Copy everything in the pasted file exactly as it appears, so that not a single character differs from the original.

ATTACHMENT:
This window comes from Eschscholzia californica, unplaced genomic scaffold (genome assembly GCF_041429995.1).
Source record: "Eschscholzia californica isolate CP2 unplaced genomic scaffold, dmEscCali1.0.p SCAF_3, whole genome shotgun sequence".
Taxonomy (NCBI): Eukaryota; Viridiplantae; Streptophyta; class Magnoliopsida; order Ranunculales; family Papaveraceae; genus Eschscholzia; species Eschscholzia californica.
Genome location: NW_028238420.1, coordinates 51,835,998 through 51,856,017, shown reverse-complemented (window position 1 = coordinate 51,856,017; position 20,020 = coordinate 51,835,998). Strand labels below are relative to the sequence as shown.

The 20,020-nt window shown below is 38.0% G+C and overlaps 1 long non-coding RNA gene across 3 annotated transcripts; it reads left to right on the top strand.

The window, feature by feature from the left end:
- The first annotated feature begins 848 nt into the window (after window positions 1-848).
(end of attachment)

This window comes from Eschscholzia californica, unplaced genomic scaffold (genome assembly GCF_041429995.1).
Source record: "Eschscholzia californica isolate CP2 unplaced genomic scaffold, dmEscCali1.0.p SCAF_3, whole genome shotgun sequence".
Taxonomy (NCBI): Eukaryota; Viridiplantae; Streptophyta; class Magnoliopsida; order Ranunculales; family Papaveraceae; genus Eschscholzia; species Eschscholzia californica.
Genome location: NW_028238420.1, coordinates 51,835,998 through 51,856,017, shown reverse-complemented (window position 1 = coordinate 51,856,017; position 20,020 = coordinate 51,835,998). Strand labels below are relative to the sequence as shown.

The 20,020-nt window shown below is 38.0% G+C and overlaps 1 long non-coding RNA gene across 3 annotated transcripts; it reads left to right on the top strand.

The window, feature by feature from the left end:
- The first annotated feature begins 848 nt into the window (after window positions 1-848).